From watershed to REDD: Multilevel governance of PES schemes in Nepal ( )

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Nepal has embraced the promise of international carbon markets as a means of mitigating the impacts of climate change while promoting the economic development of both the country as a whole, and of forest-dependent communities in particular. The government is formulating a national policy and institutional framework for the REDD (Reduced Emissions from Deforestation and Degradation) mechanism and various actors are initiating piloting activities. Meanwhile, Payment for Environmental Services (PES) regimes are receiving increasing attention as a potential means of enhancing forest conservation while providing vital services, such as water supply for municipal and hydropower uses. Community forestry in Nepal is at a crossroads—one that will determine whether local communities and their forest management practices can be effectively linked to broader carbon markets and thereby help reduce the global threats of climate change and biodiversity loss. However, before recommending international carbon-trading schemes such as REDD for Nepal or countries with similar forest conditions and governance regimes, we must study and draw lessons from the outcomes of existing PES schemes; conceptualize carbon as but one element in a suite of nested environmental services provided by forests; innovate a variety of carbon trading options; and resolve fundamental constraints to effective forest governance.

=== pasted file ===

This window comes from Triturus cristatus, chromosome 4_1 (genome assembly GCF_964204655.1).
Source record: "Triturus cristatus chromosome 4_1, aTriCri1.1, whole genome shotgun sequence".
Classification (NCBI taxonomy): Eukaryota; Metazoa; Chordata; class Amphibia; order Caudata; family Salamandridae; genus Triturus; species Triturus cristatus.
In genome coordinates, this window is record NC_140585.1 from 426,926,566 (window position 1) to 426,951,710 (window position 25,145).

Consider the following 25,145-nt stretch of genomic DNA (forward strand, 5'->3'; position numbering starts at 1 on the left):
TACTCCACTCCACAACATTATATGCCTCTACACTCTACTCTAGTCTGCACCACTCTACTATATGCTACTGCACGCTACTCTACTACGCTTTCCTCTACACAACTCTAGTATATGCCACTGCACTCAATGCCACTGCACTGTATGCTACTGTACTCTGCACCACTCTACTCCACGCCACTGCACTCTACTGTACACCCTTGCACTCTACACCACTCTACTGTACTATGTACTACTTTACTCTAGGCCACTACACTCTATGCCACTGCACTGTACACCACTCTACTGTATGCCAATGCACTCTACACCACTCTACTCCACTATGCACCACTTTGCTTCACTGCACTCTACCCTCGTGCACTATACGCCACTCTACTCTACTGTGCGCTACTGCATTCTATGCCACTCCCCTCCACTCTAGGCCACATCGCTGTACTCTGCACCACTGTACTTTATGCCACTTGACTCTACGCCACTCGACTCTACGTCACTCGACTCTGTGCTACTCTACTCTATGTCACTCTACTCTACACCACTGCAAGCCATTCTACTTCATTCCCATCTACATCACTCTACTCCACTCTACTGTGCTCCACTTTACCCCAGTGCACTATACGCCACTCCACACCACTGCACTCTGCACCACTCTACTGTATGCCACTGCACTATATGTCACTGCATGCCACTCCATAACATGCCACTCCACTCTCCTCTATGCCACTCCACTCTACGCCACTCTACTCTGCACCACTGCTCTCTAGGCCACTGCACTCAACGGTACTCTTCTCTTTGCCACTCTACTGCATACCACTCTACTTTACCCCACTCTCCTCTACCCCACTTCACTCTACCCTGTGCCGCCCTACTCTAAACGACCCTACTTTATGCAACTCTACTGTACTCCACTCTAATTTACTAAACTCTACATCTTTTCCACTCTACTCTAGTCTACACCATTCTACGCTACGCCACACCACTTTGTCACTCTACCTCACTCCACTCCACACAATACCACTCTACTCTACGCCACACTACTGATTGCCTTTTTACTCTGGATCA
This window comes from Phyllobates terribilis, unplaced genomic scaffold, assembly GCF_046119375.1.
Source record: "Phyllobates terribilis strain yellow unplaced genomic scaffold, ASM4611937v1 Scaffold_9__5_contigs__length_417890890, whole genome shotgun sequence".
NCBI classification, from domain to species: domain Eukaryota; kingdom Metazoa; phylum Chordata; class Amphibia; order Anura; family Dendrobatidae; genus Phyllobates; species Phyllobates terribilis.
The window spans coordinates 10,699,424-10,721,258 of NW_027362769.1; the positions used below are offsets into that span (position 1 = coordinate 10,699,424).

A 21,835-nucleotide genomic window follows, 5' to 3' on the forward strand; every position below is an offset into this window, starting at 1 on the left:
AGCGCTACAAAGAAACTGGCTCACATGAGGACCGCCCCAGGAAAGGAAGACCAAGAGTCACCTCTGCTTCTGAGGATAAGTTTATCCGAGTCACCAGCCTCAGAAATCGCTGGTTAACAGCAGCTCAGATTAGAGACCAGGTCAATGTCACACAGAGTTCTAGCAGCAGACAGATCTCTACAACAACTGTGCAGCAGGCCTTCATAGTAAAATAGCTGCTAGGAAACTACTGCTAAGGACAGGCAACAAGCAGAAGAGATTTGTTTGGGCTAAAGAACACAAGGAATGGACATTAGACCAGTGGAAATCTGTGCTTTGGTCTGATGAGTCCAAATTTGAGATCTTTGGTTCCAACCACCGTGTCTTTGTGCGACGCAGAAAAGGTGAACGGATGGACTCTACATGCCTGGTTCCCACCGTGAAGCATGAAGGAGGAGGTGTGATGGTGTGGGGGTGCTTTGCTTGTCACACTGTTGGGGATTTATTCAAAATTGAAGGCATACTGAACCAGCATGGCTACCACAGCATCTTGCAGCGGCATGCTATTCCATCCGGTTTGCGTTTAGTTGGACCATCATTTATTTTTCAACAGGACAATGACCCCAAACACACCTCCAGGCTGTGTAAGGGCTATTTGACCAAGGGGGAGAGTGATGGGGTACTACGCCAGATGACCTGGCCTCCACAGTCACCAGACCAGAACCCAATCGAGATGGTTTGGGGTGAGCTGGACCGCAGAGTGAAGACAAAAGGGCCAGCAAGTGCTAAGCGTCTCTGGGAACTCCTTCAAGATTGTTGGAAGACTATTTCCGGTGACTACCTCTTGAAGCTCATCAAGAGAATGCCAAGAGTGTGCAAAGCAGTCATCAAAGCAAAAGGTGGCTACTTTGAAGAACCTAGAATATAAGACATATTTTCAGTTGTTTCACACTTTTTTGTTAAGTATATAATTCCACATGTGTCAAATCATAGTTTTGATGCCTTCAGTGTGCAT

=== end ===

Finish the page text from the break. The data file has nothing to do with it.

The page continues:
Language: English



 Record created 2011-12-21, last modified 2013-01-17